work. His research is being used in the new exhibits for the new Cyclorama building of the Atlanta History Center and Brad has researched 2 new wayside exhibits for Kennesaw Mountain Battlefield National Park.
Brad has written or co-written 23 books on the American Civil war. By the end of 2021, Brad and 2 of his friends will have 5 historical books finished for the Charles H. Coolidge Medal of Honor Heritage center.
Brad gives tours of America’s battlefields to people from across the world. He has been on the Marietta Cemetery Memorial committee for 5 years and has worked on the Wreaths Across America program for Marietta National Cemetery for 26 years. Brad has been married for 47 years and has two boys and now 7 grandchildren.
Camp 91 collected $214 for the Georgia Division legal defense fund. The camp also collected names, addresses and cell phone numbers of 16+ well qualified potential members. It was a successful day. Thank you to all who manned the booth. Karen and Tom Holley are with Laurel and Hardy.
Dr. George Rogers Clark Todd
“Mary Todd (wife of Abraham Lincoln) was the fourth of seven children. She had three sisters; Elizabeth Todd Edwards (1813-1888), Frances ‘Fanny’ Todd Wallace (1815-1899), Ann Todd Smith (1824-1891) and three brothers; Levi O. Todd (1817-1865), Robert P. Todd (1820-1822), and George Rogers Clark Todd (1825-1900). George Todd was born on July 2, 1825 in Lexington, Fayette County, Kentucky, United States of America. Mary also had 10 half-siblings; 5 brothers and 5 sisters…
George Rogers Clark Todd was the last child from Robert and his first wife. He graduated in 1843 from Centre College, a liberal arts institution based in the town of Danville, Kentucky, founded in 1819. George then went to medical school. At the beginning of the 19th century, there were only five medical schools in America. The Medical Department of Transylvania University in Lexington, Kentucky, was the first in the West; however, it had few students or faculty until it was restructured in 1815. Throughout its nearly six decade existence (1799-1859), Transylvania’s Medical Department enrolled 4,358 students and graduated 1,881 physicians. The majority of trained physicians in the antebellum South and Southwest were graduates of Transylvania. He graduated from Transylvania Medical College in Lexington in 1848…
Like his half brother David, Dr. George Rogers Clark Todd (1825-1900) joined the Confederate troops immediately. His medical skills procured him a commission as a surgeon. He soon made the Richmond papers, when he was arrested for slandering the Confederate government. He assured the authorities that Lincoln was “one of the greatest scoundrels unhung” and was released.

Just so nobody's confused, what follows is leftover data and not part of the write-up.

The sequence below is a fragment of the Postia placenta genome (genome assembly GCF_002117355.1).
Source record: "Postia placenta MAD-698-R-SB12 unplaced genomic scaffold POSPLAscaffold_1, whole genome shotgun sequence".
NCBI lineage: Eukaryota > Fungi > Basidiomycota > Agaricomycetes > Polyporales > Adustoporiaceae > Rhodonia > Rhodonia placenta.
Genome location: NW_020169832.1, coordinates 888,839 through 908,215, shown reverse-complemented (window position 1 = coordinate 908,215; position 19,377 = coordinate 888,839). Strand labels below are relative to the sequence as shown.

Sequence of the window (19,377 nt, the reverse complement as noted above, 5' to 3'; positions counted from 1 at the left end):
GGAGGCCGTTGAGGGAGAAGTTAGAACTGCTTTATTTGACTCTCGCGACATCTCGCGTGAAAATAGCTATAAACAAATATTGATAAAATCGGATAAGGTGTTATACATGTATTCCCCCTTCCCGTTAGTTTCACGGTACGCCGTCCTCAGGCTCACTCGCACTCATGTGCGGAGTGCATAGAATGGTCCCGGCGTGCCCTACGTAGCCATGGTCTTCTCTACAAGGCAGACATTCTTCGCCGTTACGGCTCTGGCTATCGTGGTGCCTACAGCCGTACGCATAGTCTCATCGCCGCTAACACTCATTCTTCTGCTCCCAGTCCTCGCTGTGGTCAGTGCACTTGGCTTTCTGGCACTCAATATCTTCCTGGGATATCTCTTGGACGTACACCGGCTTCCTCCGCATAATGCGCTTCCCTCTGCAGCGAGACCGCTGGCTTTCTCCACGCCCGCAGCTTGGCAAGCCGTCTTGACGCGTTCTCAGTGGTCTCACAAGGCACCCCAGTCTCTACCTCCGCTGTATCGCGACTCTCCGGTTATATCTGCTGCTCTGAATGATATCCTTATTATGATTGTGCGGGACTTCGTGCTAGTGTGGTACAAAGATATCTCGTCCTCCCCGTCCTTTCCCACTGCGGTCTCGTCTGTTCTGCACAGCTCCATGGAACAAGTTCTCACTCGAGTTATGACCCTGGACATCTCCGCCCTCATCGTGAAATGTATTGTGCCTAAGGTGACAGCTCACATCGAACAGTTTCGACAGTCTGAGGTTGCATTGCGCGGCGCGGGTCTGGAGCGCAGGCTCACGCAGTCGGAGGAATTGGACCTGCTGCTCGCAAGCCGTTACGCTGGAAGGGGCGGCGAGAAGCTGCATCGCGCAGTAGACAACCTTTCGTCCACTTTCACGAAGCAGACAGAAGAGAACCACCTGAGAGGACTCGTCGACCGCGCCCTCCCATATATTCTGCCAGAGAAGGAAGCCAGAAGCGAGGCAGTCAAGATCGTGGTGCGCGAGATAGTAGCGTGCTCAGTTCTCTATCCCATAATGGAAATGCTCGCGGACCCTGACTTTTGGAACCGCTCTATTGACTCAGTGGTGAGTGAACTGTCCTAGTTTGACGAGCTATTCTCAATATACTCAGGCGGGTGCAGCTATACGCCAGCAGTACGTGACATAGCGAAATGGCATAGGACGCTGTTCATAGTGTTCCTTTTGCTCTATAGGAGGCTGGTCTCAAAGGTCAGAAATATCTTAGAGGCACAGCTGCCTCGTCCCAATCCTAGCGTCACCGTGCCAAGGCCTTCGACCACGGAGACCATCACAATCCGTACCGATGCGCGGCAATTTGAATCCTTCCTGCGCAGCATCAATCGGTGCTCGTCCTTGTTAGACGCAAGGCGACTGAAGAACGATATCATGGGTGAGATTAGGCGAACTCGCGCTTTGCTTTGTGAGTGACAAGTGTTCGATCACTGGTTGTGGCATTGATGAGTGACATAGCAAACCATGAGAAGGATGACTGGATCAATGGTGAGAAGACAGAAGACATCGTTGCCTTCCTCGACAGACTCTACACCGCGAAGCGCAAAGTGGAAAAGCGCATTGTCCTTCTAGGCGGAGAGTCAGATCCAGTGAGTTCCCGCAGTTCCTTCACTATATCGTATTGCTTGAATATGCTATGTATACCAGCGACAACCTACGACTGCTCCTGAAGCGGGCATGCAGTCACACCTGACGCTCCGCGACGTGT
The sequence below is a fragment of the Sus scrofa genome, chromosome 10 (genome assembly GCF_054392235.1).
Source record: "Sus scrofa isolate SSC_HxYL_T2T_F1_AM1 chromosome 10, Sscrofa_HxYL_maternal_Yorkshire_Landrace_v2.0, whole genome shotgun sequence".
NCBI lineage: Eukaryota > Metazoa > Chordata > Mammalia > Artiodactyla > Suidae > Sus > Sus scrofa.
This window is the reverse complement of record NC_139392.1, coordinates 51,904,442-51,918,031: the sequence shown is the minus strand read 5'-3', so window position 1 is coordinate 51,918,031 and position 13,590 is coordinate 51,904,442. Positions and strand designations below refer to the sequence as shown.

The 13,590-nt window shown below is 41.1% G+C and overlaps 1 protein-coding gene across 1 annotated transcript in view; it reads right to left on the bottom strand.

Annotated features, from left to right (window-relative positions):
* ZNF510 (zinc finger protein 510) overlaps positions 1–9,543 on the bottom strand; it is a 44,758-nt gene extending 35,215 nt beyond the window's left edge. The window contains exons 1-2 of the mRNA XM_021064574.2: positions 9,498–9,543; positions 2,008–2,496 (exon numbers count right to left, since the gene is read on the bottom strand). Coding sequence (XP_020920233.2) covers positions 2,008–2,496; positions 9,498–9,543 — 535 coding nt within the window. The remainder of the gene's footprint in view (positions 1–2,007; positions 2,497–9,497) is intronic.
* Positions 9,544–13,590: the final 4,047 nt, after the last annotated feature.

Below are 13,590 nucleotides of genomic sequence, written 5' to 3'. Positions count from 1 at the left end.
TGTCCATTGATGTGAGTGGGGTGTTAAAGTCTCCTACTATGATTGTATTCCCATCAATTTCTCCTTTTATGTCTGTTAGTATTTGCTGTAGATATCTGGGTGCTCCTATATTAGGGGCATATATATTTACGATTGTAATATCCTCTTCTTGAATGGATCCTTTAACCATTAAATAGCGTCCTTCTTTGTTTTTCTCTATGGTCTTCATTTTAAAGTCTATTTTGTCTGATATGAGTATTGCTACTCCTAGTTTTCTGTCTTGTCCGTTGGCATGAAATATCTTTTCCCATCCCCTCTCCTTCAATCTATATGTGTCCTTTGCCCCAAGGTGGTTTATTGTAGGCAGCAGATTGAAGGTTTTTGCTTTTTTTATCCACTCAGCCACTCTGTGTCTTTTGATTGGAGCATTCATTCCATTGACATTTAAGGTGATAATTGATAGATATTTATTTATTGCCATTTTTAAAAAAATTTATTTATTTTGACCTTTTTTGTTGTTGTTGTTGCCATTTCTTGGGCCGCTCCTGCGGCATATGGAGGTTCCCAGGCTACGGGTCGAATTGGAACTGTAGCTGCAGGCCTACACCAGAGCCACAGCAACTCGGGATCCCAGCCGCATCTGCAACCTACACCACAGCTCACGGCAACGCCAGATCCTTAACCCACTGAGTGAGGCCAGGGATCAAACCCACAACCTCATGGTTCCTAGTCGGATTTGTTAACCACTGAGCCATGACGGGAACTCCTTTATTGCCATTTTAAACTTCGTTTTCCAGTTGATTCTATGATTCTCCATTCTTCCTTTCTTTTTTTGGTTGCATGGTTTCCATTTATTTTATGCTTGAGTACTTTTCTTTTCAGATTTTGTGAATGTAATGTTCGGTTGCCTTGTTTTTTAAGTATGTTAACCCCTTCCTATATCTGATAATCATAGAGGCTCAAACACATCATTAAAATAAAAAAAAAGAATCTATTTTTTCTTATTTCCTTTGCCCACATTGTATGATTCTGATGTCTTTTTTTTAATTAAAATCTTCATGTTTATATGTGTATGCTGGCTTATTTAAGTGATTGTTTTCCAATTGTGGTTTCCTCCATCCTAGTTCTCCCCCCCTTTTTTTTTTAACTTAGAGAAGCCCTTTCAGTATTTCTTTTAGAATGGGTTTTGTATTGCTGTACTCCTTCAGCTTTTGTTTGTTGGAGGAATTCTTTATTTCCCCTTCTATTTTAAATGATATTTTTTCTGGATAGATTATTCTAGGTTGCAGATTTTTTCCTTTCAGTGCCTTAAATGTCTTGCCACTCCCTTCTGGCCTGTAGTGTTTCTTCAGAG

On February 8, 1862, he enlisted at the age of 37 and was appointed a Surgeon. He then reported to the Surgeon General in Richmond. By February 10th he was ordered to Yorktown, VA, for duty with General J.B. Magruder, commander of the Army of the Peninsula. Rosters indicate that he was assigned to the 15th Virginia Infantry. 15th Virginia was organized in May 1861, with men from Richmond and Henrico and Hanover counties. The regiment was brigaded under McLaws, Semmes, and Corse, Army of Northern Virginia. In September 1862, he was reassigned to McLaws Division Hospital as Chief Surgeon…
...there would have been many wagons for the Medical supplies and wounded based at the Division Infirmary with Semmes’ Brigade. This request was just weeks before the Battle of Antietam. The loss in killed and wounded was, of the Fifty-third Georgia Volunteers, 30 per cent; Thirty-second Virginia, 45 per cent; Tenth Georgia, 57 per cent; Fifteenth Virginia, 58 per cent, detailed statements of which are herewith submitted according to brigade documents. The disparity in the loss of some of the companies of the same regiment is very marked. Three of the four regimental commanders were wounded. Surgeon Todd had much work to do on that day.
By January, 1863, Dr. Todd had been reassigned to the 10th Georgia as a Surgeon. He would have been familiar with officers of the 10th since the regiment was assigned to McLaws’ Brigade of Magruder’s Division on the Virginia Peninsula during the Siege of Yorktown. In July of 1863, McLaws’ Brigade was in the Battle of Gettysburg. McLaws’ Division took part in Longstreet’s attack on the second day of the Battle of Gettysburg, driving through the Peach Orchard and the Wheatfield to the base of Little Round Top and Cemetery Ridge. The attack had come close to collapsing the Union flank, but at the cost of heavy casualties.
In September of 1863, he was relieved of duty as Chief Surgeon Semmes’ was to report to Surgeon N.S. Crowell, Medical Director Charleston SC for assignment. This was a result of his criticism of a superior officer in writing. He was charged with, “Conduct prejudicial to good order and military discipline.”
He was relieved of duty from Semmes’ Brigade by Special Order # 209. His new primary assignment was the Medical Examining Board of the Department of South Carolina, Georgia, and Florida and secondary assignment was just listed as surgeon until the end of the war…
Dr. Todd served until the end of the war in the Charleston, SC area and then settled in Camden. He eventually moved to Barnwell, SC, which is close to Augusta, Georgia. He served his community well as a country doctor after the war.
Dr. George Rogers Clark Todd, CSA Surgeon, died at Camden, Kershaw County, South Carolina, on April 1, 1900 at the age of 74. Burial of Dr. George Rogers Clark Todd, CSA Surgeon, was in Quaker Cemetery, Camden, Kershaw County, South Carolina…
Your Obt. Servant, Surgeon Trevor Steinbach, 26th Georgia – Georgia Brigade”
Source: Timelines Magazine, March 2022, Mary Todd Lincoln’s Confederate Medical Brother.